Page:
10 Most Common Mistakes in a Resume

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    10 Most Common Mistakes in a Resume

    Our unemployment rate is 5% right now and it’s even worse for youth at about 10%. Finding jobs now is way harder for us than more experienced people. And a part and parcel of a job application is sending your resume.

    But if you see what I’ve seen, you’d know that you (yes you) are not good at doing this. Well, you shouldn’t be blamed, though. Nobody taught you how to do it and you do it either by watching the trend, or you just wing it. And I’m here to point out the most common mistakes you might do when writing your resume.

    Mistake 1: Improper picture!

    Yes, too often that I see people putting a selfie or an unsuitable picture as their profile picture. Notice here how I said ‘unsuitable’, not informal? Because informal pictures are still acceptable as long as the background is not too noisy, your posture is decent, and your face can be clearly seen (no shades, mask, etc).

    And another thing; unless you’re applying for a job that needs your physical attributes, do limit your picture size. A passport-size photo (5.0cm x 3.5cm) is the maximum size.

    Mistake 2: Too much information (TMI)!

    This is a textbook step to get your privacy breached. Some resumes I’ve encountered even provided head-to-toe information for me to apply for a credit card. Other irrelevant information being put include the full address, date of birth, place of birth, nationality, IC number, age, height, weight (what?), marital status and gender.

    Shocker, isn’t it? For most jobs, these details are not necessary and to be honest, this is just reckless; giving strangers access to your privacy. Keep it simple; just put in city and state, email, and your primary phone number only. Additional information like your LinkedIn profile link can also be included.

    Mistake 3: Not having a summary

    A summary is not an objective. It can include an objective but the same can’t be said vice versa. An objective is, to say the least; cliche. Everyone knows you’re looking for a career that can fulfill yourself, whatever that means. So, why waste your time and everybody else’s writing that irrelevant piece?

    A good summary includes about 2-3 of your RELEVANT skills to the job you’re applying. For example, if you’re an accounting graduate and you’re applying for an account receivable position, you might want to mention some of the relevant skills you have specific for THAT POSITION.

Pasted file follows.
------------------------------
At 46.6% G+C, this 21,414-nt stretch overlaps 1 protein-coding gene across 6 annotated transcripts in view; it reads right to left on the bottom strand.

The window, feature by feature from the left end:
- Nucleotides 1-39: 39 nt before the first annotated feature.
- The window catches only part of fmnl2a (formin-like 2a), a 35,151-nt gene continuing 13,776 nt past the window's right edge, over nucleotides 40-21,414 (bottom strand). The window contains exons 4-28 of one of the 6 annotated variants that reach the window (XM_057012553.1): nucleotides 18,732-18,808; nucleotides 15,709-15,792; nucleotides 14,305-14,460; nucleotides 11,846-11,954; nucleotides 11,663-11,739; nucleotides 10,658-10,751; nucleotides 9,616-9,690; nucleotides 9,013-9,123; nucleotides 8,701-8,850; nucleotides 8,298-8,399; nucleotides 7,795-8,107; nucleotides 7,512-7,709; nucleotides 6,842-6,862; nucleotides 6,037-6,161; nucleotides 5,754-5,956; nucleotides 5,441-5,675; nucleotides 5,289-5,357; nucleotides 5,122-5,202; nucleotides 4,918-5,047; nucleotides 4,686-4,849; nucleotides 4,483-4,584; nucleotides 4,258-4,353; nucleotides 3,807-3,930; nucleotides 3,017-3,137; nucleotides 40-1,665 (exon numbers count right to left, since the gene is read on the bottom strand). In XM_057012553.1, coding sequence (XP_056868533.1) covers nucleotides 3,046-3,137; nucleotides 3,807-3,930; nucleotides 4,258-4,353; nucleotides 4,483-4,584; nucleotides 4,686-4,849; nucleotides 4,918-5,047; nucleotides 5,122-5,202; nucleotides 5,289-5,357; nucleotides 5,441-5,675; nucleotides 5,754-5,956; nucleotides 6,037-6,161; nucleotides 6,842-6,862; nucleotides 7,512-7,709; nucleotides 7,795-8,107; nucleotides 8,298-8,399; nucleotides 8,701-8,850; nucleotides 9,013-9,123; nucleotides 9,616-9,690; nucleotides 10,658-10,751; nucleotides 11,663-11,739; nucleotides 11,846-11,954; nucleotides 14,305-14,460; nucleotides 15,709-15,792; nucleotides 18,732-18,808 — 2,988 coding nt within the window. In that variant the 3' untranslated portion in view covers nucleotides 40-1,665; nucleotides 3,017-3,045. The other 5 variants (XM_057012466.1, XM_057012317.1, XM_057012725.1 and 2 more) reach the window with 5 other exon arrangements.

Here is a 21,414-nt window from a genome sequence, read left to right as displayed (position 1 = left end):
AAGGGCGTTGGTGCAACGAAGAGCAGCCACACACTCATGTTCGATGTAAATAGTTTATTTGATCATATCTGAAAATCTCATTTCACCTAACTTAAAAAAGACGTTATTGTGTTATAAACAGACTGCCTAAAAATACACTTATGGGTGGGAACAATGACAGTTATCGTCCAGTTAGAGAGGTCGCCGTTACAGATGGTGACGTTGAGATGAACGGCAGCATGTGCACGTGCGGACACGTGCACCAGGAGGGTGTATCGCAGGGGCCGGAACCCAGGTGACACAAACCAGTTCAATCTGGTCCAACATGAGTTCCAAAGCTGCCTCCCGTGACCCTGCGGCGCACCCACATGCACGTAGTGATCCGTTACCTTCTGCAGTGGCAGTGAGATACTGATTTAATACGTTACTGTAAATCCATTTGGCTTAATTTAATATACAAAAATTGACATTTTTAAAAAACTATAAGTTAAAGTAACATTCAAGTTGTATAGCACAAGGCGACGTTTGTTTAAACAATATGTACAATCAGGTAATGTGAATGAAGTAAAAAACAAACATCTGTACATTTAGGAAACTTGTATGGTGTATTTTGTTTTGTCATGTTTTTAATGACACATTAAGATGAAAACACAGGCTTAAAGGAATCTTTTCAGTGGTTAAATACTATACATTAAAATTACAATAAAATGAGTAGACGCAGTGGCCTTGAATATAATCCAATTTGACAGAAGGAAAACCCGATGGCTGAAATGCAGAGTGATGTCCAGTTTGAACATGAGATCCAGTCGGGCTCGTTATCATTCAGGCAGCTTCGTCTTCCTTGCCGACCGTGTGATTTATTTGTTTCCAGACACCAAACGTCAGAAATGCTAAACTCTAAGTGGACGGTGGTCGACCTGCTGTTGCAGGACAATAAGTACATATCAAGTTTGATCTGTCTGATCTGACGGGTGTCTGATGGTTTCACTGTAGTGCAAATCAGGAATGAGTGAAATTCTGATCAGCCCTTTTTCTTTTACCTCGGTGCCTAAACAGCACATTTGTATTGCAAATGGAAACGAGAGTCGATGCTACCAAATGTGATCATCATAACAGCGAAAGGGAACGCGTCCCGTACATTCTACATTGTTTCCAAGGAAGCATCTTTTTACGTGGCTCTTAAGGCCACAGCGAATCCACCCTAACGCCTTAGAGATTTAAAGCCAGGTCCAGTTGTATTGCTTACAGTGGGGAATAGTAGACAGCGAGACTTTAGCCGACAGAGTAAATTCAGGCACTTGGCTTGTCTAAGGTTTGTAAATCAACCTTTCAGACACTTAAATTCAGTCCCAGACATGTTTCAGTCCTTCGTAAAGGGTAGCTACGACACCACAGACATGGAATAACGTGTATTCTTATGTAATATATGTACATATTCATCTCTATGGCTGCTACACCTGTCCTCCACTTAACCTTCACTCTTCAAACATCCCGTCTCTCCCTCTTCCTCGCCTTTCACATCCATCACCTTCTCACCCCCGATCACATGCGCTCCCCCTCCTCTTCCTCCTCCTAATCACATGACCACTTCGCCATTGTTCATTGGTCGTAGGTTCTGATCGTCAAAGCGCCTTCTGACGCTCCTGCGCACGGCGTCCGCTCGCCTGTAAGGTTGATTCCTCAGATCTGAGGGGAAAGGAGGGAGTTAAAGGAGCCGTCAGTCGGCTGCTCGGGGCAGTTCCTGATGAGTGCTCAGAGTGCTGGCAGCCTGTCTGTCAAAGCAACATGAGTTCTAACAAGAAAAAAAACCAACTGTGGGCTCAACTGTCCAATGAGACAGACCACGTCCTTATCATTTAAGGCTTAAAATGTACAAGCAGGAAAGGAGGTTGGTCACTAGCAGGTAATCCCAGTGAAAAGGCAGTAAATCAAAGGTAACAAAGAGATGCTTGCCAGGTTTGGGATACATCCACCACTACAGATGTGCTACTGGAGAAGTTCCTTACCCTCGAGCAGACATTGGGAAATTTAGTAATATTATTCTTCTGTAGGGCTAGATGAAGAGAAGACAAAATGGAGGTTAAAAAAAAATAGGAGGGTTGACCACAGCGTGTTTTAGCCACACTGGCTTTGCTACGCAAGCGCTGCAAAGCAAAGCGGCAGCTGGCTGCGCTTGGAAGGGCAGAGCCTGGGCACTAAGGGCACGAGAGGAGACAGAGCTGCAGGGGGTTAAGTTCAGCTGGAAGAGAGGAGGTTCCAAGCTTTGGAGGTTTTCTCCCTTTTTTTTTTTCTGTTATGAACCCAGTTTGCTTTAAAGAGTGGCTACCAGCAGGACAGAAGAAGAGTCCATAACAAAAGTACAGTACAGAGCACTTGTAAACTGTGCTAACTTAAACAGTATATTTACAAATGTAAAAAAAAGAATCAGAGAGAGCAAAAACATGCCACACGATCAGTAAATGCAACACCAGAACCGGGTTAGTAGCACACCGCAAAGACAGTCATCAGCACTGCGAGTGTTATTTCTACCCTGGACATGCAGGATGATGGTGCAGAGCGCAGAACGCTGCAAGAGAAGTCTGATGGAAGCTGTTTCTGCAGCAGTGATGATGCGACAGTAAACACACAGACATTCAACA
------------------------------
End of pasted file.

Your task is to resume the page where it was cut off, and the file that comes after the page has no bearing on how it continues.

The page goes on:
An experienced technician for aircraft maintenance with 15 years of collective experience scattered across the country. I am certified in a number of relevant courses as well as fluent in various type of helicopters. I am looking forward for a career advancement particularly those that involve continuous certication opportunities while utilising my existing fluency in rotocraft heavy and line maintenance. I am versatile, ready to explore to other scope of jobs such as lead tech in military aviation as well as public commercial aviation. I am convinced that my years of experience can be proven useful to your esteemed company

    Afterward, list 3-4 of your personal traits that also can be useful. Don’t just list them out as you please. To be an accountant, for example, it’s good to be meticulous and analytical. Then, if you want to include a short objective, go right ahead.

    Mistake 4: Blabbering in your job experience

    Most fresh graduates might only have their internship experience and one or two experience working in a convenient store/restaurant. That’s fine. But the problem comes when you describe exactly what you did there. Which, to be honest, is not that impressive. Examples: Handling the cashier, assisting the customers, taking orders, etc.

    Rather than doing that, what you can do is tell what you’ve learnt instead. For instance, waiting tables might have given you better communication skills and being a cashier taught you to be more meticulous.